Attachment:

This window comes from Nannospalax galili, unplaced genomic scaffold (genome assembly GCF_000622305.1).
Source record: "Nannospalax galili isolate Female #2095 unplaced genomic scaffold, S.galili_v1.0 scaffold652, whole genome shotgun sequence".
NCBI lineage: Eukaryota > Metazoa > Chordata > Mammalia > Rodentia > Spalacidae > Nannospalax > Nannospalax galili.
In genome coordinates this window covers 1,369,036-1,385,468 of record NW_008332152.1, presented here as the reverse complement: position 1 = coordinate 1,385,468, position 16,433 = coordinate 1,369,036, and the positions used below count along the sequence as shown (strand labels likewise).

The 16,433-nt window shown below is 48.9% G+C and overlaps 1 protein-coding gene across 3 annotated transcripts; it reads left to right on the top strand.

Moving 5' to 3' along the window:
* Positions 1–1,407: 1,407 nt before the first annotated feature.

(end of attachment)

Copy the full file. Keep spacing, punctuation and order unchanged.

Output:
This window comes from Nannospalax galili, unplaced genomic scaffold (genome assembly GCF_000622305.1).
Source record: "Nannospalax galili isolate Female #2095 unplaced genomic scaffold, S.galili_v1.0 scaffold652, whole genome shotgun sequence".
NCBI lineage: Eukaryota > Metazoa > Chordata > Mammalia > Rodentia > Spalacidae > Nannospalax > Nannospalax galili.
In genome coordinates this window covers 1,369,036-1,385,468 of record NW_008332152.1, presented here as the reverse complement: position 1 = coordinate 1,385,468, position 16,433 = coordinate 1,369,036, and the positions used below count along the sequence as shown (strand labels likewise).

The 16,433-nt window shown below is 48.9% G+C and overlaps 1 protein-coding gene across 3 annotated transcripts; it reads left to right on the top strand.

Moving 5' to 3' along the window:
* Positions 1–1,407: 1,407 nt before the first annotated feature.